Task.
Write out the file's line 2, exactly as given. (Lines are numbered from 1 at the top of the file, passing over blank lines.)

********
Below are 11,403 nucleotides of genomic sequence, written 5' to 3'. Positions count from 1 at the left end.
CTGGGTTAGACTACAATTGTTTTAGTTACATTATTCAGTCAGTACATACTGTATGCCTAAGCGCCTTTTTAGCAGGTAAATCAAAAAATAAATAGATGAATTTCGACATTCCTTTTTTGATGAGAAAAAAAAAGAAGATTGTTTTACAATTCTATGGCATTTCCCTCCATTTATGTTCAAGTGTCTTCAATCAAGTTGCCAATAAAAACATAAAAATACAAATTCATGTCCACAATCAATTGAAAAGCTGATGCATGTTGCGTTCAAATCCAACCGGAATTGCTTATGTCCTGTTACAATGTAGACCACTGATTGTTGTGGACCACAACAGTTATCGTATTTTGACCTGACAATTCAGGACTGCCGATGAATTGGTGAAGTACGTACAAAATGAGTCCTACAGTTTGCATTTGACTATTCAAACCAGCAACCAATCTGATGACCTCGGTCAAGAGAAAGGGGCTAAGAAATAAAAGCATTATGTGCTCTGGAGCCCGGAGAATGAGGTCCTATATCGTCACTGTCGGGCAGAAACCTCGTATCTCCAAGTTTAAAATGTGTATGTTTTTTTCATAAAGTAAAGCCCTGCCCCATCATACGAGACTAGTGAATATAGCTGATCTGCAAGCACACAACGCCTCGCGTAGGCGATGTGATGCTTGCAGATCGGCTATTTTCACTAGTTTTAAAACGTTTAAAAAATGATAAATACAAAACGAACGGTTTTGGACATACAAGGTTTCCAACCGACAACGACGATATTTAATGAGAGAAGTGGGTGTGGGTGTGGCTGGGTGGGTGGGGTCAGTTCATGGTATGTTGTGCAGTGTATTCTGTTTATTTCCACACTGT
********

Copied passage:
CTGGGTTAGACTACAATTGTTTTAGTTACATTATTCAGTCAGTACATACTGTATGCCTAAGCGCCTTTTTAGCAGGTAAATCAAAAAATAAATAGATGAATTTCGACATTCCTTTTTTGATGAGAAAAAAAAAGAAGATTGTTTTACAATTCTATGGCATTTCCCTCCATTTATGTTCAAGTGTCTTCAATCAAGTTGCCAATAAAAACATAAAAATACAAATTCATGTCCACAATCAATTGAAAAGCTGATGCATGTTGCGTTCAAATCCAACCGGAATTGCTTATGTCCTGTTACAATGTAGACCACTGATTGTTGTGGACCACAACAGTTATCGTATTTTGACCTGACAATTCAGGACTGCCGATGAATTGGTGAAGTACGTACAAAATGAGTCCTACAGTTTGCATTTGACTATTCAAACCAGCAACCAATCTGATGACCTCGGTCAAGAGAAAGGGGCTAAGAAATAAAAGCATTATGTGCTCTGGAGCCCGGAGAATGAGGTCCTATATCGTCACTGTCGGGCAGAAACCTCGTATCTCCAAGTTTAAAATGTGTATGTTTTTTTCATAAAGTAAAGCCCTGCCCCATCATACGAGACTAGTGAATATAGCTGATCTGCAAGCACACAACGCCTCGCGTAGGCGATGTGATGCTTGCAGATCGGCTATTTTCACTAGTTTTAAAACGTTTAAAAAATGATAAATACAAAACGAACGGTTTTGGACATACAAGGTTTCCAACCGACAACGACGATATTTAATGAGAGAAGTGGGTGTGGGTGTGGCTGGGTGGGTGGGGTCAGTTCATGGTATGTTGTGCAGTGTATTCTGTTTATTTCCACACTGT